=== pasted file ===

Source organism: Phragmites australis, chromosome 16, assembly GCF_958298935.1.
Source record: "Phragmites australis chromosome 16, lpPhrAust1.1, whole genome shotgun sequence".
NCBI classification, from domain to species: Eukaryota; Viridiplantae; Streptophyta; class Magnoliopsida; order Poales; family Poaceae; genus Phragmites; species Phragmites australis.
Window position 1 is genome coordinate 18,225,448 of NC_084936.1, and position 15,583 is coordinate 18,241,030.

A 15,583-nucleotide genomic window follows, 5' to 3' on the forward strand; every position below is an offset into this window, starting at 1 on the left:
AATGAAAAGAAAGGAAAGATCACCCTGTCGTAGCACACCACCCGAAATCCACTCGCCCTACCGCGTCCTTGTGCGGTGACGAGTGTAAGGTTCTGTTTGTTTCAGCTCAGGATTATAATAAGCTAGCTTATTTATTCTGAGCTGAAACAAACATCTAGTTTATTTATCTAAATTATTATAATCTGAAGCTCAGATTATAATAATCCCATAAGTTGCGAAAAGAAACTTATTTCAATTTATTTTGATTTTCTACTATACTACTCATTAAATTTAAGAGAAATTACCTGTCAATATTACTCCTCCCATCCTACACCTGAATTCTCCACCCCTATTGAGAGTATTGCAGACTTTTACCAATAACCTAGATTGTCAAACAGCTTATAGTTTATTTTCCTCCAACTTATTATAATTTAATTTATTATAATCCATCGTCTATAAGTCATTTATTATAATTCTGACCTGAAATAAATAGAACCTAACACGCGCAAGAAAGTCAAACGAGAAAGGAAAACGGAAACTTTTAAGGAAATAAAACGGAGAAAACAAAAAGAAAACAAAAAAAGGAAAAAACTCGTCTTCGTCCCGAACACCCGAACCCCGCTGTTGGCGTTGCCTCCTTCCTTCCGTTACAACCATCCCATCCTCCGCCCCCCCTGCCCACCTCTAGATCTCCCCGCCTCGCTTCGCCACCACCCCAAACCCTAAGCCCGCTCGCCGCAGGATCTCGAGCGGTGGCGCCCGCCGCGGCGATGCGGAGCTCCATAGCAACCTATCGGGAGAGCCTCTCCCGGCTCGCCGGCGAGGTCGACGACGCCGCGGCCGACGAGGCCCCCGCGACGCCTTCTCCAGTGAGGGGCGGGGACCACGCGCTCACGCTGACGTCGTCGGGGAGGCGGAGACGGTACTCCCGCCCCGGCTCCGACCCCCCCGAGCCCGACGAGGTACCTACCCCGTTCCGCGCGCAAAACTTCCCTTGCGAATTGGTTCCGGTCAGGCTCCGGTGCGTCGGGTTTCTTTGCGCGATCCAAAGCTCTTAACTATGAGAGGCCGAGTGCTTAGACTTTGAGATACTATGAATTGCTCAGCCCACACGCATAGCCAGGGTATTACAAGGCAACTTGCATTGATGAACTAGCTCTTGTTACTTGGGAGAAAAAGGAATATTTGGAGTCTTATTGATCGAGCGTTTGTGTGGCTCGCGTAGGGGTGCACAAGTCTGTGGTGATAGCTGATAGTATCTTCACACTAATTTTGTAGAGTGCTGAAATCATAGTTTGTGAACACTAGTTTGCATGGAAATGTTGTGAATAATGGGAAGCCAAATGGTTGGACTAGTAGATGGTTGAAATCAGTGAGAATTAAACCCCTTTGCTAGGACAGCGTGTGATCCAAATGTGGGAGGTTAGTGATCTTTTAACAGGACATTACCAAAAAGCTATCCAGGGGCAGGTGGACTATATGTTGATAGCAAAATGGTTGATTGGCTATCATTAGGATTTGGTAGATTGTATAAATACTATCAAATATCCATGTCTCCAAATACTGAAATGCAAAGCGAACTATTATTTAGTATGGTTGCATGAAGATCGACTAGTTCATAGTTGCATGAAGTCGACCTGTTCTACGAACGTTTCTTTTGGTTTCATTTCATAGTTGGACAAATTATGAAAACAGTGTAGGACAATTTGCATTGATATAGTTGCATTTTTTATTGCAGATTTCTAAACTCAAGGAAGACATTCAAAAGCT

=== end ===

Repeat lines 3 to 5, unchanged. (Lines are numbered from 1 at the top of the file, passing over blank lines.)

NCBI classification, from domain to species: Eukaryota; Viridiplantae; Streptophyta; class Magnoliopsida; order Poales; family Poaceae; genus Phragmites; species Phragmites australis.
Window position 1 is genome coordinate 18,225,448 of NC_084936.1, and position 15,583 is coordinate 18,241,030.

A 15,583-nucleotide genomic window follows, 5' to 3' on the forward strand; every position below is an offset into this window, starting at 1 on the left: